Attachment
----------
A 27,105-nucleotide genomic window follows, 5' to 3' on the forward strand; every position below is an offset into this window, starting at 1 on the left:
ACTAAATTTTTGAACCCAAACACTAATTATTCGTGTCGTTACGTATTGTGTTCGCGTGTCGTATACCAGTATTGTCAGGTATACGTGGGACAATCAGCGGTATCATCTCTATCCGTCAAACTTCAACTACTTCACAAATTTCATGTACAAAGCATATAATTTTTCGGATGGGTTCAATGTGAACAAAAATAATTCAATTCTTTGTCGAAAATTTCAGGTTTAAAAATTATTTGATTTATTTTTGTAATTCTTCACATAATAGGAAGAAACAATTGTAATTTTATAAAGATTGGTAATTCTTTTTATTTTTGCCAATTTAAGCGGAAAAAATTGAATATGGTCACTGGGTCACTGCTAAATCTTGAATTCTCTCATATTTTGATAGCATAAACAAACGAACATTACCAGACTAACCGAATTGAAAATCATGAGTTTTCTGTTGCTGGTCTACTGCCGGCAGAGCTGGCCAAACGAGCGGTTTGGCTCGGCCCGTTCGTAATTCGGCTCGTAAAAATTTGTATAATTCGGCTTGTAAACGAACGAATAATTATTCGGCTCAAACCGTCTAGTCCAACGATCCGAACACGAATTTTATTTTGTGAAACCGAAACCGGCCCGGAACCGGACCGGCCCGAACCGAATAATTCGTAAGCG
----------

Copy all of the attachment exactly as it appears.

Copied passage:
A 27,105-nucleotide genomic window follows, 5' to 3' on the forward strand; every position below is an offset into this window, starting at 1 on the left:
ACTAAATTTTTGAACCCAAACACTAATTATTCGTGTCGTTACGTATTGTGTTCGCGTGTCGTATACCAGTATTGTCAGGTATACGTGGGACAATCAGCGGTATCATCTCTATCCGTCAAACTTCAACTACTTCACAAATTTCATGTACAAAGCATATAATTTTTCGGATGGGTTCAATGTGAACAAAAATAATTCAATTCTTTGTCGAAAATTTCAGGTTTAAAAATTATTTGATTTATTTTTGTAATTCTTCACATAATAGGAAGAAACAATTGTAATTTTATAAAGATTGGTAATTCTTTTTATTTTTGCCAATTTAAGCGGAAAAAATTGAATATGGTCACTGGGTCACTGCTAAATCTTGAATTCTCTCATATTTTGATAGCATAAACAAACGAACATTACCAGACTAACCGAATTGAAAATCATGAGTTTTCTGTTGCTGGTCTACTGCCGGCAGAGCTGGCCAAACGAGCGGTTTGGCTCGGCCCGTTCGTAATTCGGCTCGTAAAAATTTGTATAATTCGGCTTGTAAACGAACGAATAATTATTCGGCTCAAACCGTCTAGTCCAACGATCCGAACACGAATTTTATTTTGTGAAACCGAAACCGGCCCGGAACCGGACCGGCCCGAACCGAATAATTCGTAAGCG